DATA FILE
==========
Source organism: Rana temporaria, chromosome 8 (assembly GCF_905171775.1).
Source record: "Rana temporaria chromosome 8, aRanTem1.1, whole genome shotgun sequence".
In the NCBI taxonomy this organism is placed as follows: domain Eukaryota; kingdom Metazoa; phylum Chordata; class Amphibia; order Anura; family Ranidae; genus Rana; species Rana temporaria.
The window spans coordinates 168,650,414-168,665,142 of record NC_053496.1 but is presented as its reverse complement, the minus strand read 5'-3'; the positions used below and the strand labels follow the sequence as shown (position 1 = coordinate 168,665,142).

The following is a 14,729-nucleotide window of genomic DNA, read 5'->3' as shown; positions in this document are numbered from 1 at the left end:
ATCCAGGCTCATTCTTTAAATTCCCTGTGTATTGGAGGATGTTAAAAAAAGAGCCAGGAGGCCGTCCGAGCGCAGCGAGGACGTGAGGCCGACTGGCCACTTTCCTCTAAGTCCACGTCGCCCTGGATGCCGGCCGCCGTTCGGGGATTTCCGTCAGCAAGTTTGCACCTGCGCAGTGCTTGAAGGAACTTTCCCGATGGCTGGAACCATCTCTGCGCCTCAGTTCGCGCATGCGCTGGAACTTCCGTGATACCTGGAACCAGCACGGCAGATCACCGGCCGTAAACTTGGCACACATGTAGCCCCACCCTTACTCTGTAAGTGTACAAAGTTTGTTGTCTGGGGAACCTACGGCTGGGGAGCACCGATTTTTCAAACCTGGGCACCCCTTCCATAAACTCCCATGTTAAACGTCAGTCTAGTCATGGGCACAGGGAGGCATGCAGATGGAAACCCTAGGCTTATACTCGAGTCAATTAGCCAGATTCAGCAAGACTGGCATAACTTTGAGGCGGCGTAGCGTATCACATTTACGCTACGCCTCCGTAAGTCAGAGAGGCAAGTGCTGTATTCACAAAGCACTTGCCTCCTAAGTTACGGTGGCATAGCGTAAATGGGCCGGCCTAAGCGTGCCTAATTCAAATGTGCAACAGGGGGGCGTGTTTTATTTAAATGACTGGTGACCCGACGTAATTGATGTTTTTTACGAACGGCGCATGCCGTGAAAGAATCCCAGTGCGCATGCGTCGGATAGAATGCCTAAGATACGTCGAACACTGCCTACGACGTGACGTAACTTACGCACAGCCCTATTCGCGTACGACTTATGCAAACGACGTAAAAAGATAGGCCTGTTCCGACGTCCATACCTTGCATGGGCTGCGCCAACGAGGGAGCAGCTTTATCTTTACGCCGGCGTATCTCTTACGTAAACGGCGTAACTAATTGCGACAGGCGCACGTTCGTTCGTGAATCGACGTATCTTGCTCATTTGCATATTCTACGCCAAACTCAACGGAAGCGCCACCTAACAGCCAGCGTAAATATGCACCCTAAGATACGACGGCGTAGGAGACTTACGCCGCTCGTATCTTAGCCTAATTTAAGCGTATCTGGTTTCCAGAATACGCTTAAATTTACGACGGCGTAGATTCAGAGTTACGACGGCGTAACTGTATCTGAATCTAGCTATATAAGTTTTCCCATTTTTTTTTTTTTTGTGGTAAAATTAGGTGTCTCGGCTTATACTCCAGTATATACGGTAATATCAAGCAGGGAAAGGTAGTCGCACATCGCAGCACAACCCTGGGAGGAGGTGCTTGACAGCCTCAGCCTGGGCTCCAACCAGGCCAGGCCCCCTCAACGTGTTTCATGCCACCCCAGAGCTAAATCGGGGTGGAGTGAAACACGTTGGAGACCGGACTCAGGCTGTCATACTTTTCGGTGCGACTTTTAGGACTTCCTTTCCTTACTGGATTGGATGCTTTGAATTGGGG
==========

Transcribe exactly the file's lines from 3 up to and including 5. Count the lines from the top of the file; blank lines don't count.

In the NCBI taxonomy this organism is placed as follows: domain Eukaryota; kingdom Metazoa; phylum Chordata; class Amphibia; order Anura; family Ranidae; genus Rana; species Rana temporaria.
The window spans coordinates 168,650,414-168,665,142 of record NC_053496.1 but is presented as its reverse complement, the minus strand read 5'-3'; the positions used below and the strand labels follow the sequence as shown (position 1 = coordinate 168,665,142).

The following is a 14,729-nucleotide window of genomic DNA, read 5'->3' as shown; positions in this document are numbered from 1 at the left end: